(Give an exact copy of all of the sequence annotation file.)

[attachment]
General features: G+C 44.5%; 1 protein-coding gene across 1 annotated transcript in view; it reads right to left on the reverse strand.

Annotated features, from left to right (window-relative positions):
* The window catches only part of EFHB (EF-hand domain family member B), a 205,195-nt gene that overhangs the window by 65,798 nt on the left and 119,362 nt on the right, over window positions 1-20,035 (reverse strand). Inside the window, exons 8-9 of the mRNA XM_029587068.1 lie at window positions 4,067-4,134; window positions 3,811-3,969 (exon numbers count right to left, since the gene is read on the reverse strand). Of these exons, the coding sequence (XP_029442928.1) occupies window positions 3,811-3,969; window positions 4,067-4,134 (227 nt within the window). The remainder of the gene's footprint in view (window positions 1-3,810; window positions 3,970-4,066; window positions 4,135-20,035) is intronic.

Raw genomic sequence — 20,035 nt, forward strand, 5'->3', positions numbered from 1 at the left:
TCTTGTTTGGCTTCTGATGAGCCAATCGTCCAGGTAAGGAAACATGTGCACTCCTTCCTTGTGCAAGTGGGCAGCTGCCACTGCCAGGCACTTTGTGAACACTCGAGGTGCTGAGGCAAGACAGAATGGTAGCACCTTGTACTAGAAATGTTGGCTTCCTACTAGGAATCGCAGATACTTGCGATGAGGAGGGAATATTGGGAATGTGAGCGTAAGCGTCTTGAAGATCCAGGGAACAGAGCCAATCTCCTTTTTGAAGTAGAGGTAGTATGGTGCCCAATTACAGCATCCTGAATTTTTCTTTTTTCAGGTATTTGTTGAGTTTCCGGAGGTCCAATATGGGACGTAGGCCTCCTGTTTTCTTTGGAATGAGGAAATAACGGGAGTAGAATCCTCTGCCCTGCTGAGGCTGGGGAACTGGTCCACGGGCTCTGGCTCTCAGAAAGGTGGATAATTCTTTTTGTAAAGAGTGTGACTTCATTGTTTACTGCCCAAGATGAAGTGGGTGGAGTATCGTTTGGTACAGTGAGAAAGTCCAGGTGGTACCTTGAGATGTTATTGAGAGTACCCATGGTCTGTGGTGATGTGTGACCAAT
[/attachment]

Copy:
General features: G+C 44.5%; 1 protein-coding gene across 1 annotated transcript in view; it reads right to left on the reverse strand.

Annotated features, from left to right (window-relative positions):
* The window catches only part of EFHB (EF-hand domain family member B), a 205,195-nt gene that overhangs the window by 65,798 nt on the left and 119,362 nt on the right, over window positions 1-20,035 (reverse strand). Inside the window, exons 8-9 of the mRNA XM_029587068.1 lie at window positions 4,067-4,134; window positions 3,811-3,969 (exon numbers count right to left, since the gene is read on the reverse strand). Of these exons, the coding sequence (XP_029442928.1) occupies window positions 3,811-3,969; window positions 4,067-4,134 (227 nt within the window). The remainder of the gene's footprint in view (window positions 1-3,810; window positions 3,970-4,066; window positions 4,135-20,035) is intronic.

Raw genomic sequence — 20,035 nt, forward strand, 5'->3', positions numbered from 1 at the left:
TCTTGTTTGGCTTCTGATGAGCCAATCGTCCAGGTAAGGAAACATGTGCACTCCTTCCTTGTGCAAGTGGGCAGCTGCCACTGCCAGGCACTTTGTGAACACTCGAGGTGCTGAGGCAAGACAGAATGGTAGCACCTTGTACTAGAAATGTTGGCTTCCTACTAGGAATCGCAGATACTTGCGATGAGGAGGGAATATTGGGAATGTGAGCGTAAGCGTCTTGAAGATCCAGGGAACAGAGCCAATCTCCTTTTTGAAGTAGAGGTAGTATGGTGCCCAATTACAGCATCCTGAATTTTTCTTTTTTCAGGTATTTGTTGAGTTTCCGGAGGTCCAATATGGGACGTAGGCCTCCTGTTTTCTTTGGAATGAGGAAATAACGGGAGTAGAATCCTCTGCCCTGCTGAGGCTGGGGAACTGGTCCACGGGCTCTGGCTCTCAGAAAGGTGGATAATTCTTTTTGTAAAGAGTGTGACTTCATTGTTTACTGCCCAAGATGAAGTGGGTGGAGTATCGTTTGGTACAGTGAGAAAGTCCAGGTGGTACCTTGAGATGTTATTGAGAGTACCCATGGTCTGTGGTGATGTGTGACCAAT